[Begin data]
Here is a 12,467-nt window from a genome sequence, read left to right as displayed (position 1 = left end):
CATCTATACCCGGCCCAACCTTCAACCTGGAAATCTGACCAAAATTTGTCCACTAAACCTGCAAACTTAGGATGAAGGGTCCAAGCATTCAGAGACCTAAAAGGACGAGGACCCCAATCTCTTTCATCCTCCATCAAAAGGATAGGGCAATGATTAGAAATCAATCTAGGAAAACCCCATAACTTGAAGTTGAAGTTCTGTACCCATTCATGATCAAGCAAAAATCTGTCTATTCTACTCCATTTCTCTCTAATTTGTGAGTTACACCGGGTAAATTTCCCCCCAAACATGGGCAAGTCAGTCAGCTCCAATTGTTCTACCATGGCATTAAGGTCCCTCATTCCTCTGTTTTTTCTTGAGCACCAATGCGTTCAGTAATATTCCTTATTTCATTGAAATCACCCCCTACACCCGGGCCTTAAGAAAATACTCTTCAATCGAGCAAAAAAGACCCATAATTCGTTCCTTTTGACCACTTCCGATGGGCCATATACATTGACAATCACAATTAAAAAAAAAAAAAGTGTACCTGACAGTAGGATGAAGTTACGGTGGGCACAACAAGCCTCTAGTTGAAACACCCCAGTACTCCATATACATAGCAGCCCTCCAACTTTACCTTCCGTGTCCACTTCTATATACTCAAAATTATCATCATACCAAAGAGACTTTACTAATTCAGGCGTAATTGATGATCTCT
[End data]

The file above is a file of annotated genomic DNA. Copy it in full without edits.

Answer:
Here is a 12,467-nt window from a genome sequence, read left to right as displayed (position 1 = left end):
CATCTATACCCGGCCCAACCTTCAACCTGGAAATCTGACCAAAATTTGTCCACTAAACCTGCAAACTTAGGATGAAGGGTCCAAGCATTCAGAGACCTAAAAGGACGAGGACCCCAATCTCTTTCATCCTCCATCAAAAGGATAGGGCAATGATTAGAAATCAATCTAGGAAAACCCCATAACTTGAAGTTGAAGTTCTGTACCCATTCATGATCAAGCAAAAATCTGTCTATTCTACTCCATTTCTCTCTAATTTGTGAGTTACACCGGGTAAATTTCCCCCCAAACATGGGCAAGTCAGTCAGCTCCAATTGTTCTACCATGGCATTAAGGTCCCTCATTCCTCTGTTTTTTCTTGAGCACCAATGCGTTCAGTAATATTCCTTATTTCATTGAAATCACCCCCTACACCCGGGCCTTAAGAAAATACTCTTCAATCGAGCAAAAAAGACCCATAATTCGTTCCTTTTGACCACTTCCGATGGGCCATATACATTGACAATCACAATTAAAAAAAAAAAAAGTGTACCTGACAGTAGGATGAAGTTACGGTGGGCACAACAAGCCTCTAGTTGAAACACCCCAGTACTCCATATACATAGCAGCCCTCCAACTTTACCTTCCGTGTCCACTTCTATATACTCAAAATTATCATCATACCAAAGAGACTTTACTAATTCAGGCGTAATTGATGATCTCT